North American resin distributors are seeing a bit more uncertainty than in prior years, even as their sales volumes continue to grow.
"We've had a solid year, but it's not setting any great records," said Kevin Chase, president of Chase Plastic Services Inc. in Clarkston, Mich. "There's something happening in the manufacturing sector. It's kind of like it's taking a pause because of inventory adjustments or other factors."
His firm's demand from the automotive market is "down slightly, but OK," while demand from the industrial sector is "still doing a fairly nice job," Chase added.
M. Holland Co. of Northbrook, Ill., is on track to see high single-digit gains for sales volume in pounds this year, according to business development manager Brad Holland.
"Automotive was strong at first, but it's slowing down," he said. "But in medical and health care, wire and cable, and food and beverage packaging, there's been no drop-off. Construction and agricultural equipment also have been areas of growth."
In the first half of 2019, sales at the distribution unit of PolyOne Corp. of Avon Lake, Ohio, were down 2 percent to just under $624 million. But the unit's gross margin and operating income each were up more than 7 percent.
Distribution was the largest of PolyOne's four business units in the first half, generating 33 percent of sales before eliminations. The unit also brought in 19 percent of the firm's operating income.
"Both volume and revenue are down slightly vs. prior year due to mix and declining prices," Distribution President Scott Horn said in an email. "Our operating income is up over 2018 due to prudent cost management and sales mix, which is showing increased demand for higher value, specialty materials."
PolyOne Distribution's strongest markets continue to be health care, outdoor high performance, building and construction, packaging and industrial, Horn added. "In line with many of our suppliers, we are seeing challenges due to destocking, consumer uncertainty and demand reduction in automotive, appliance and consumer markets," he added.
Jamplast Inc. of Ellisville, Mo., "has been in a growth phase for the last 18 months, although we've seen some challenges in the last seven months or so," said President Michael Bernich.
Mike Pignataro also has seen decent growth results at Bamberger Polymers of Jericho, N.Y., with sales in pounds up 6-7 percent, just slightly behind last year's growth rate.
But Pignataro — the firm's North American sales vice president — thinks uncertainty will continue, due in part to "a sloppy market" for polyethylene resin, with little consistency from month to month in supply and demand.
The picture was brighter at General Polymers Thermoplastic Materials LLC, an Auburn Hills, Mich.-based firm that's in its third year of operation. "Our year has been phenomenal," President Greg Boston said. "We're up four times over last year, but I guess some people would still consider us a startup."
He added that GP has seen demand growth across the board, including in automotive, construction and nonauto transportation such as heavy truck and recreational vehicles. "We're heavily involved in compounded polyolefins, nylon and elastomers, and there are still a lot of good fits in flexible PVC," Boston said.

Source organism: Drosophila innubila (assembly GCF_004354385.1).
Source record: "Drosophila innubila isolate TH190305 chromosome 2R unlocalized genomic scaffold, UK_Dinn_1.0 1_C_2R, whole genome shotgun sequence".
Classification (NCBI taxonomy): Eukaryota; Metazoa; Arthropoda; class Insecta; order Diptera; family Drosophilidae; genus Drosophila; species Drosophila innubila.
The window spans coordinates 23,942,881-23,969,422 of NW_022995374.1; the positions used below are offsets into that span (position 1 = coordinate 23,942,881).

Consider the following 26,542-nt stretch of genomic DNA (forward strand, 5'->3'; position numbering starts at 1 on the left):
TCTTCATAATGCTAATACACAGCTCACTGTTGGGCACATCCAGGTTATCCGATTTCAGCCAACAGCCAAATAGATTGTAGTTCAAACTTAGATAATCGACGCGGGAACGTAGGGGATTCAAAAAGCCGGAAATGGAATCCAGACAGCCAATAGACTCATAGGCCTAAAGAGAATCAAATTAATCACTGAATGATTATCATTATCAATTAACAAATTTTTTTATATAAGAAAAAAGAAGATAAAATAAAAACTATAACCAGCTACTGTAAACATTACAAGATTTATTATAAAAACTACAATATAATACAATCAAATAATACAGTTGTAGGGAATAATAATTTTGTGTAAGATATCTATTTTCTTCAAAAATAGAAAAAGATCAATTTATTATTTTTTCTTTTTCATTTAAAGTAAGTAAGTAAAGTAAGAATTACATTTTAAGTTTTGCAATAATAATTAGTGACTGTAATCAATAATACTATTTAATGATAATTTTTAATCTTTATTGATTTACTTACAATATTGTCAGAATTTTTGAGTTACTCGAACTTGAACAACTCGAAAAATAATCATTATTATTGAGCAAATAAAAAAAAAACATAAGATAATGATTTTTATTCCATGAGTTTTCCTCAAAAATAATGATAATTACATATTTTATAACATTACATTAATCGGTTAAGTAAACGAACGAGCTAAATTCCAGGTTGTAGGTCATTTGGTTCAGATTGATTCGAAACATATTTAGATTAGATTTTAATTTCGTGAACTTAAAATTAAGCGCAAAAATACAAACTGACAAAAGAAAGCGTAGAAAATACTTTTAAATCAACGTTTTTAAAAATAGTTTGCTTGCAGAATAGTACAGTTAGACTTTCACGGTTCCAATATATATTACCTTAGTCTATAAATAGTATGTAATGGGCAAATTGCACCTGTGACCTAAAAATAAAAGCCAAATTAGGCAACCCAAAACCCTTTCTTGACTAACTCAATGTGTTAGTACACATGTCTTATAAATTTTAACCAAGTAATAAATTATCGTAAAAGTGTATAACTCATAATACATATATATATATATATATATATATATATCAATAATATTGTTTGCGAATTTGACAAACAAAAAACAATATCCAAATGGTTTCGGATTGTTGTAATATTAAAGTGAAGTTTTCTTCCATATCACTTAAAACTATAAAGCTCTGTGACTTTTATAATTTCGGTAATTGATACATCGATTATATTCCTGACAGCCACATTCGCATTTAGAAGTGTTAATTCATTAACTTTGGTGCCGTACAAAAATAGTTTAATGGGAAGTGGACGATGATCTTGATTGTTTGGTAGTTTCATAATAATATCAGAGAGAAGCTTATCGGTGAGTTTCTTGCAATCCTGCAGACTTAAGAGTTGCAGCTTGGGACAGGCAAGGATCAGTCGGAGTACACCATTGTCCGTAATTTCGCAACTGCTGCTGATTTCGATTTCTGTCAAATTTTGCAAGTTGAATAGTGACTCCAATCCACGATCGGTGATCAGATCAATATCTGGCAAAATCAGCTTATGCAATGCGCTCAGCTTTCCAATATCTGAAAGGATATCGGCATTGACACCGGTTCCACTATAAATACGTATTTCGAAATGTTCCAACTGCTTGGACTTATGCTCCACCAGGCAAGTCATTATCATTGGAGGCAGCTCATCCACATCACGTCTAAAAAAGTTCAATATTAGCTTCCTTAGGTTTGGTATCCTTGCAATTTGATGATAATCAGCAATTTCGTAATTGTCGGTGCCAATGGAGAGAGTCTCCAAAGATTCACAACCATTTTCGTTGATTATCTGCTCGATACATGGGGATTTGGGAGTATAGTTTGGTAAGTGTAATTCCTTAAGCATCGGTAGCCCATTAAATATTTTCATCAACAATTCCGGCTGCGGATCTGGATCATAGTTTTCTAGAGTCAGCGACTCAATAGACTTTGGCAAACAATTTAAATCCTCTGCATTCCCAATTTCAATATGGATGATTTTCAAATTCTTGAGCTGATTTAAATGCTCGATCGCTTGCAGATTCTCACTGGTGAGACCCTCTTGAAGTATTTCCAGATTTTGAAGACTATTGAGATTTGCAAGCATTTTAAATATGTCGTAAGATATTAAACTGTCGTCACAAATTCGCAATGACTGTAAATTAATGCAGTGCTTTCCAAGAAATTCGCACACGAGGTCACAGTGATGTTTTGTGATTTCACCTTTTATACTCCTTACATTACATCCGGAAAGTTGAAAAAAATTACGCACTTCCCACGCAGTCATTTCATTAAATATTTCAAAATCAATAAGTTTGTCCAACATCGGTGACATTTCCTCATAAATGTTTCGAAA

"There's somewhere around 5,000 injection molders in North America, so we still have plenty of targets to go after," he added.
At PolySource Inc. in Independence, Mo., the firm has seen continued growth in existing industrial markets, including material handling and friction applications, according to CEO Grant John.
Conventus Polymers LLC of Parsippany, N.J., also has had "a strong year," according to co-owner John Jorgensen III. "Our sales are up high double digits, even though we've had some challenges," he said. "I'm optimistic about our organization. May and June were slow, but July was one of our best months ever."
Jorgensen cited electrical, plumbing, sporting goods, and oil and gas as growth areas for his firm, with electrical maybe being the strongest because of sales into connectors, switches and appliances.
Osterman & Co. of Cheshire, Conn., also has seen continued growth, with 2019 volume in pounds up double digits, said Distribution Sales Vice President Dave Dever. He listed several factors behind that growth, including some new additions to the firm's sales staff.
At Nexeo Solutions Plastics LLC of The Woodlands, Texas, 2019 sales growth has been slower than 2018 for reasons that include the U.S./China trade conflict and geopolitical instability, according to Executive Vice President Shawn Williams.
"We do see positive momentum in health care, compounding, wire and cable and with new polyethylene capacity in North America," he said. "We've also seen good results with specialty compounds for high-end applications."
Vinmar Polymers America of Houston — a new division of Vinmar International Ltd. that was established in August 2018 — has set sales records every month, with its largest growth in films, liquid and rigid packaging and consumer products, said President Kirt Dmytruk.
2019 "has been a strong year" for MGI International LLC of Melville, N.Y., according to CEO Marco Liuzzo. "We've seen double-digit growth in our overall volumes, which are on track to well exceed a billion pounds this year," he said. "The biggest driver has been our North American exports to all regions."